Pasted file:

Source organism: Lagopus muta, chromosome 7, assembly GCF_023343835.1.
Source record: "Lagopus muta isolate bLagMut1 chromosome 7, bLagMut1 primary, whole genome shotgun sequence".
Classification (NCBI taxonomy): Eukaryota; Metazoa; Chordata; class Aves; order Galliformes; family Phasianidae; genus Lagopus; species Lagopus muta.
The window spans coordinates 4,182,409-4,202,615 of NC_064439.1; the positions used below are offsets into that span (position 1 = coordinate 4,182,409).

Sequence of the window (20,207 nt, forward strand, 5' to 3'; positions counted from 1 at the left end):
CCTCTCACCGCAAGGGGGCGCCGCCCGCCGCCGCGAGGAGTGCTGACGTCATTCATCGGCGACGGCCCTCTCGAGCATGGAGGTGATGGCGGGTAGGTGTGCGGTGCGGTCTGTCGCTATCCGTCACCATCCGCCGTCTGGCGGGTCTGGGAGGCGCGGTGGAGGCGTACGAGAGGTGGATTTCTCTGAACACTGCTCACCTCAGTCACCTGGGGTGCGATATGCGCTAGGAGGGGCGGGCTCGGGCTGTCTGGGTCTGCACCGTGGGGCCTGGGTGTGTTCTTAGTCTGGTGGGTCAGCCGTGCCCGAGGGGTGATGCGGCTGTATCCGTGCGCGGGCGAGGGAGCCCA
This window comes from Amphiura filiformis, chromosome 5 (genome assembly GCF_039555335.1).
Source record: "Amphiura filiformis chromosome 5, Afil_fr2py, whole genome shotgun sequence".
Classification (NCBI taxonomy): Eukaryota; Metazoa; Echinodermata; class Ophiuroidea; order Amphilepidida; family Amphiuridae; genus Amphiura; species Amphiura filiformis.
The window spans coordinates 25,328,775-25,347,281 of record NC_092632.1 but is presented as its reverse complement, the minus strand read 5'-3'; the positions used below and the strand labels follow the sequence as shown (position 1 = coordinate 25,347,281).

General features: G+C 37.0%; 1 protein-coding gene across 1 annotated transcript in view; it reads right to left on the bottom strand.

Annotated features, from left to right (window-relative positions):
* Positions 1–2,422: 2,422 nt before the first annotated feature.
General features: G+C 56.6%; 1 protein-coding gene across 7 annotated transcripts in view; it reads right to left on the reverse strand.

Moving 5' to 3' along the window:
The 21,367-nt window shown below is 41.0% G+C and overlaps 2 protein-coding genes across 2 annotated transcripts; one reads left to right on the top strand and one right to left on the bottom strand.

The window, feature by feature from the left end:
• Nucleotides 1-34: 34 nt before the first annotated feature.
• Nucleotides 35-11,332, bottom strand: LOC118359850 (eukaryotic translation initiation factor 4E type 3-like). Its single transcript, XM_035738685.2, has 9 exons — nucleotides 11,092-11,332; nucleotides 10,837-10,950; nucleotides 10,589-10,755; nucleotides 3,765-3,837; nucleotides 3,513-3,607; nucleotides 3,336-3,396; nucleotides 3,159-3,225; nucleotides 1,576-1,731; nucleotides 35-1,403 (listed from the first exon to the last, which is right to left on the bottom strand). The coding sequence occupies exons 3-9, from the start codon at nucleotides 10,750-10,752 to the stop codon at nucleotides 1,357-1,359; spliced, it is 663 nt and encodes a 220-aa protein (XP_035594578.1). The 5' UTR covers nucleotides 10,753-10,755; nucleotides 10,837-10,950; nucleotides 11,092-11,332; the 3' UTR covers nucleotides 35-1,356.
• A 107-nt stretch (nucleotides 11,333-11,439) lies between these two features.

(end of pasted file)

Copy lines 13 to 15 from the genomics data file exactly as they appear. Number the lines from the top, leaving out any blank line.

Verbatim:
* Positions 1–2,422: 2,422 nt before the first annotated feature.
General features: G+C 56.6%; 1 protein-coding gene across 7 annotated transcripts in view; it reads right to left on the reverse strand.

Moving 5' to 3' along the window: